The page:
HealthSheets™


Your Child’s Liver Transplant: The Procedure

During a liver transplant, your child’s sick liver is removed. It’s replaced with a healthy donor liver. A liver transplant is major surgery. This sheet will help you and your child know what to expect.

Before transplant surgery

If your child has been on a waiting list, the transplant coordinator will call you when a donor liver is found. When you arrive at the transplant center or hospital, your child’s health and condition will be reviewed. The surgery may be postponed if your child has a current or recent illness, changes in liver health, or if there are problems with the new liver. This can be frustrating. Remember that the best decision is made for your child’s health. Once surgery is scheduled:

  • Prepare for the transplant as you have been instructed.

  • Begin anti-rejection medicine as prescribed (see below).

  • Call the transplant center if your child develops a cold or other illness during the preparation time. This can affect whether the transplant can be done.

During transplant surgery

A liver transplant can take 3-12 hours. Your child will be given general anesthesia. This prevents pain and makes your child sleep through surgery. The child’s sick liver is removed from the body and replaced with the new liver. Blood vessels and bile ducts are then attached to the new liver.

After surgery

Your child will stay in the hospital for about 7-10 days or longer. For a time after surgery, your child will recover in the intensive care unit (ICU). During this time, your child will be on a breathing machine (ventilator). Nurses and other healthcare providers will watch your child’s health and liver function. Tests will be done to check that the new liver is working right. These may include ultrasound tests, a liver biopsy, and blood tests.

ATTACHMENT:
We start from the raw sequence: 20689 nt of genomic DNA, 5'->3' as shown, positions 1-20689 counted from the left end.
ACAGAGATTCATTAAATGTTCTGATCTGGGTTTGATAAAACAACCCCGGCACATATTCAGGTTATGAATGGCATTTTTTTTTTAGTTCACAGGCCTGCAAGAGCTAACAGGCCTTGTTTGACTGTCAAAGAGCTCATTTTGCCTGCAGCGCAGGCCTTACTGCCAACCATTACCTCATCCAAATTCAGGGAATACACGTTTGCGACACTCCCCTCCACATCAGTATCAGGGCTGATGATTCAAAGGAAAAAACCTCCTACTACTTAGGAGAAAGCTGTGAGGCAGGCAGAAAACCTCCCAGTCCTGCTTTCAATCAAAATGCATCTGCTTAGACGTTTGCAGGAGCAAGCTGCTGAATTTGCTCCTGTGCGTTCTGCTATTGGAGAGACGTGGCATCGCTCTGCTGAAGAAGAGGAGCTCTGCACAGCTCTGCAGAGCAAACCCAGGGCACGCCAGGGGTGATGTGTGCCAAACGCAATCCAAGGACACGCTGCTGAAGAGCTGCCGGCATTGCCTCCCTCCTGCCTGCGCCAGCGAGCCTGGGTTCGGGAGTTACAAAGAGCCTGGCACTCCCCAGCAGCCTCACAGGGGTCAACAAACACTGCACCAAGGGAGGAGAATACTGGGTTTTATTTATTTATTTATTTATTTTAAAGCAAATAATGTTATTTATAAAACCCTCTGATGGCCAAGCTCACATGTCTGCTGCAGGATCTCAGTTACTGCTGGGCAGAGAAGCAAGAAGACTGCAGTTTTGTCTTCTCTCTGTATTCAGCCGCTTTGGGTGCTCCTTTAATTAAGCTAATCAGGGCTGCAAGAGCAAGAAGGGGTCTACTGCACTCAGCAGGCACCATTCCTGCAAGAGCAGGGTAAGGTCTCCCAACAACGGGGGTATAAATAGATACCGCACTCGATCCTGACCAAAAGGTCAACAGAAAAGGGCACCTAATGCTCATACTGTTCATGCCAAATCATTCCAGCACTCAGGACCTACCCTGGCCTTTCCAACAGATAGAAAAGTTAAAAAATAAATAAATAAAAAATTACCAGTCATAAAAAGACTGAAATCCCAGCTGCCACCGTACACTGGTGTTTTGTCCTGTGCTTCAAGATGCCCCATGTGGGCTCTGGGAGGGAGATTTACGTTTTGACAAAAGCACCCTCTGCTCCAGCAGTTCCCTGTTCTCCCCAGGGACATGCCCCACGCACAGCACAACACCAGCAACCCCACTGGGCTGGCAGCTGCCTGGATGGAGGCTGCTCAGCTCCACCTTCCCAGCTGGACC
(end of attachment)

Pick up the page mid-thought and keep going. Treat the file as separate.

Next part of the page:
What is organ rejection?

The immune system protects the body from germs. It also protects against things that enter the body and could cause an infection. When an organ is transplanted, the immune system thinks the new organ is an invader. As a result, the immune system fights the new organ. This process is called rejection. Anti-rejection medicine suppresses the immune system to keep this from happening. Talk to your child’s healthcare provider about this medicine and its risks. Be sure that all other healthcare providers know that your child is on anti-rejection medicine.

What are the long-term concerns?

While recovering from surgery, your child will need to be watched for signs of a problem. Possible problems include organ rejection, infection, and complications from surgery and medicines. After recovery, most children live normal lives. In some cases, the child’s spleen may remain enlarged after surgery. An enlarged spleen can mean the child needs to restrict certain activities. Your child’s healthcare provider can tell you more.

When to call the healthcare provider

Contact your healthcare provider if your child has any of the below:

  • Fever of 100.4°F (38°C) or higher, or as directed by your healthcare provider

  • Vomiting or diarrhea for 24 hours or longer

  • Signs of dehydration such as less urine, very dark urine, dry mouth, and no tears when crying

  • Loss of consciousness

  • Swelling in the hands, arms, feet, ankles, abdomen, or face

  • Bleeding from the nose, mouth, or rectum

  • bloody stools

  • Bruising that occurs more easily than normal

  • Bleeding, redness, irritation or discharge from incisions

  • Low energy

  • Sudden weight gain of more than 2 pounds in 24 hours

  • Flu-like symptoms such as body aches or chills

  • Cough with sputum

  • Yellowing of eyes or skin

  • Rash

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